NFL, union stalled on HGH testing; Congress could get involved
NFL senior vice president Adolpho Birch said the union is having 'buyer's remorse'about HGH testing. If the league and union don't figure out something soon, Congress may get involved.
How much power should NFL Commissioner Roger Goodell have when it comes to doling out player punishments? The answer to that question seems to be one of the only things standing in the way of the NFL and and the NFL Player's Association agreeing to future HGH testing.
And if the league and the union don't get things squared away soon, Congress could get involved.
In a statement to the Associated Press, Rep. Elijah Cummings of Maryland took the union to task for not implementing HGH testing, "Continuing to block HGH testing in this way essentially will force Congress to intervene, which nobody wants."
The stalemate here revolves around how much power Goodell should have.
The NFL wants to keep things similar to how they are now: Goodell would hear all appeals involving player arrests, grand jury testimony and instances where there is demonstrated use of HGH or PED's.
The union doesn't want Goodell's iron fist making a ruling on all those issues. The union would prefer a panel of arbitrators handle it. The two sides have already agreed that instead of Goodell, an arbitration panel would dole out the punishment for any positive HGH or PED tests.
Under the union's current proposal, a non-HGH or PED suspension similar to Ben Roethlisberger's in 2010 would be handled by an arbitration panel, rather than Goodell. As would all player arrests.
NFL senior vice president Adolpho Birch seems perplexed that the union won't agree to the NFL's demands because they agreed to them in August 2011 when the new collective bargaining agreement was signed.
"NFL players two years ago overwhelmingly agreed to HGH testing and to continuing the Commissioner’s longstanding disciplinary authority in cases where a player is found to have violated the law by a judge or jury," Birch said in a statement.
The statement continued, "The union’s latest demand has nothing to do with appeals from positive drug tests, nothing to do with ensuring a level playing field and nothing to do with keeping players safe from dangerous substances. It is simply a case of buyer’s remorse, and an effort to renegotiate part of a long-term agreement that they have now decided they don’t like."
NFLPA assistant executive director George Atallah said that players have voted twice on whether or not to let Goodell keep his authority and in both votes, the players said no.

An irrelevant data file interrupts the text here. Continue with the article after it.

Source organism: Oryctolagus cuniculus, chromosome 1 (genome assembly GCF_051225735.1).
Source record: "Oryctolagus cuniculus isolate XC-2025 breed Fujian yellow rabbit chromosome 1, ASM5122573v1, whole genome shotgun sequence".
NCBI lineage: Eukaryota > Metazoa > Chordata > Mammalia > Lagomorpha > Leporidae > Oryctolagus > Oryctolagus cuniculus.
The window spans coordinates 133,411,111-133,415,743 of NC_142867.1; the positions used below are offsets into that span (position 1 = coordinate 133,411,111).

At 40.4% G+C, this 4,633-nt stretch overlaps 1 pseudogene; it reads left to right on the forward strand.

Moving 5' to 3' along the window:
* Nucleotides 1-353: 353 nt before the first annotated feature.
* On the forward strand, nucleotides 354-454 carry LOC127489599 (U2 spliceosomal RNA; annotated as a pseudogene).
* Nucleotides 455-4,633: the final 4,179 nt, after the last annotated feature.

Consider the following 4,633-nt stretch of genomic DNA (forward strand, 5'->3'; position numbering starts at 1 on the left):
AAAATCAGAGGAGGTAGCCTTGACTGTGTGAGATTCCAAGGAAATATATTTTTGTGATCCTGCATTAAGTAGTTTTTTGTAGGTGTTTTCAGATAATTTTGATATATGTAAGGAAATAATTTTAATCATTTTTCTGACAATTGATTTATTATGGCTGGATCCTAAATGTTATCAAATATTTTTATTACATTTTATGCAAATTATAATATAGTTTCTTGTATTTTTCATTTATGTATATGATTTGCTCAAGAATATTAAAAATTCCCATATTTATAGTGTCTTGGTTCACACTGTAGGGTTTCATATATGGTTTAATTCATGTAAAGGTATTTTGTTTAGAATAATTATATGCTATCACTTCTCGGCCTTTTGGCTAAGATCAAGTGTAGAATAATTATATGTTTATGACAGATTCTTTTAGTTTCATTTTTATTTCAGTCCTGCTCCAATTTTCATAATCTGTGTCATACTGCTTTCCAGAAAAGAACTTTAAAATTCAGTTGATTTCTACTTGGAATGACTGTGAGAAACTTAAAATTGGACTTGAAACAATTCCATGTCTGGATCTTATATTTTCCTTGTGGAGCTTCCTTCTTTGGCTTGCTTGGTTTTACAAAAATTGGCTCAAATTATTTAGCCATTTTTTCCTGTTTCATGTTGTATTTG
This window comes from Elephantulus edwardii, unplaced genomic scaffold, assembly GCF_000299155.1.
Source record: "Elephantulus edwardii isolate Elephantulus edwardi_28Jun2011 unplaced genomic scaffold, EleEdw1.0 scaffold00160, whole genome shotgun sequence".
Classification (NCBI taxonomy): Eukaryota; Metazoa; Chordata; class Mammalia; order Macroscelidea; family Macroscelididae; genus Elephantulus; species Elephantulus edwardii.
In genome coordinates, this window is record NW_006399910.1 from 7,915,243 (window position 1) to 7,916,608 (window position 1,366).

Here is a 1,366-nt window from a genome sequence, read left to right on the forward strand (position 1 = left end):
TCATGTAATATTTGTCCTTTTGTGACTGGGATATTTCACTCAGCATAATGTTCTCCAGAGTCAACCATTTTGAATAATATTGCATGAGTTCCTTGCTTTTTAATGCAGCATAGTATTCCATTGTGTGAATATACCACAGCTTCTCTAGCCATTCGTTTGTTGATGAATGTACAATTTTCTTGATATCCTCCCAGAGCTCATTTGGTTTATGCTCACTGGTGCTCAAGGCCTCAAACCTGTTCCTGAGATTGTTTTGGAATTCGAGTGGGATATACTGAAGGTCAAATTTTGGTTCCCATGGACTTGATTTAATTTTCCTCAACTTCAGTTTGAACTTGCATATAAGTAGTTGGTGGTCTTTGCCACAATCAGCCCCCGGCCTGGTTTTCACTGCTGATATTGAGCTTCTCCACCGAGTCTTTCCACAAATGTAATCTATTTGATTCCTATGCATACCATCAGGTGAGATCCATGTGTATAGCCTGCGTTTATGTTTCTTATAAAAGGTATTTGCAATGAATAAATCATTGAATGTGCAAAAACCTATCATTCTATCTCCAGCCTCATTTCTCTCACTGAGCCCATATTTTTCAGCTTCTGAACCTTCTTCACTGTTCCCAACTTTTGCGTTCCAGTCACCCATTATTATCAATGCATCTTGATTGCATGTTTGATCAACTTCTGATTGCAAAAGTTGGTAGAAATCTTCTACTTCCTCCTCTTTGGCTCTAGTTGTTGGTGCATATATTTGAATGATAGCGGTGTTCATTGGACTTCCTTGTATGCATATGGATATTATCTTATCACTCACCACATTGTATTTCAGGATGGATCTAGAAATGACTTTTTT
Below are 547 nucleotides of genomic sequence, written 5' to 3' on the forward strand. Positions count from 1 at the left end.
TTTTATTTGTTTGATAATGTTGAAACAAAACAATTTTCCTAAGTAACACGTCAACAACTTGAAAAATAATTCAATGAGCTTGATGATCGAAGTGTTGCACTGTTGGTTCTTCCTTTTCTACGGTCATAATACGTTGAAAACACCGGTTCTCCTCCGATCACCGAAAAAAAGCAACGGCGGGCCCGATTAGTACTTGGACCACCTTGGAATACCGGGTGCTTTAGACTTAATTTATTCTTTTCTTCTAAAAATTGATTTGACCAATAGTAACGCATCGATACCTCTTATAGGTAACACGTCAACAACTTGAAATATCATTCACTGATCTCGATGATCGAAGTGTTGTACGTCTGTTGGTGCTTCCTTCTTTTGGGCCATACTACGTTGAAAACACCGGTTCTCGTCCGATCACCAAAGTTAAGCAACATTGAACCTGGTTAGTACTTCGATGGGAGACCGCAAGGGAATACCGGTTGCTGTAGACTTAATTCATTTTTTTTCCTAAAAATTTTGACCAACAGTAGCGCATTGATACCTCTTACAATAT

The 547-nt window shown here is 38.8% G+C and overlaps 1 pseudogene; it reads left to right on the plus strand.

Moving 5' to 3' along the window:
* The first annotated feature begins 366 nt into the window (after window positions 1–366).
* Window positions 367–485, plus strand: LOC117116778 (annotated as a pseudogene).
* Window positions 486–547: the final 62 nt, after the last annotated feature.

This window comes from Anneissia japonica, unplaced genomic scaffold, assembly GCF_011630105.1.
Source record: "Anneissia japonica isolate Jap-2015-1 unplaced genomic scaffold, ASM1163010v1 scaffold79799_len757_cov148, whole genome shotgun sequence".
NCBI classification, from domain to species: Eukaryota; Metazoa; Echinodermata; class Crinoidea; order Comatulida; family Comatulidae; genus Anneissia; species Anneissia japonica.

"I don't expect the players' position to change on that," Atallah told the AP. "None of this stuff can move forward, none of the policy can change, without a vote. That's how our constitution works. [NFLPA executive director DeMaurice Smith] can't unilaterally agree to anything without taking it to a vote."
Atallah also pointed out that the union had already agreed to a preseason population study involving HGH testing, a study that the NFL supported but hasn't signed off on yet.
"The only case of buyer's remorse is the attached letter that the NFL agreed to weeks ago," Atallah wrote on the NFLPA website. "Our signature is on it. Sign it, like you agreed to, and we start drawing blood from players immediately. Your refusal to sign it confirms that the only thing you care about is power."
The population study would involve the league collecting specimens from players during the preseason. However, players wouldn't be punished. The preseason specimens would be used to decide the threshold for a positive HGH test. Regular testing would then begin as early as Week 1.
As for Goodell giving up his power, that's not likely to happen, according to Birch.
"From the league's perspective, we're talking about an authority and responsibility that the commissioner has had for more than 50 years," Birch said, via NFL.com. "It's at the core of the commissioner's responsibility -- he's the one protecting the integrity of the game, and he determines what impact those things have on the long-term best interests of football. That's why the commissioner is not willing to cede to someone that's not similarly invested in the good of the game."
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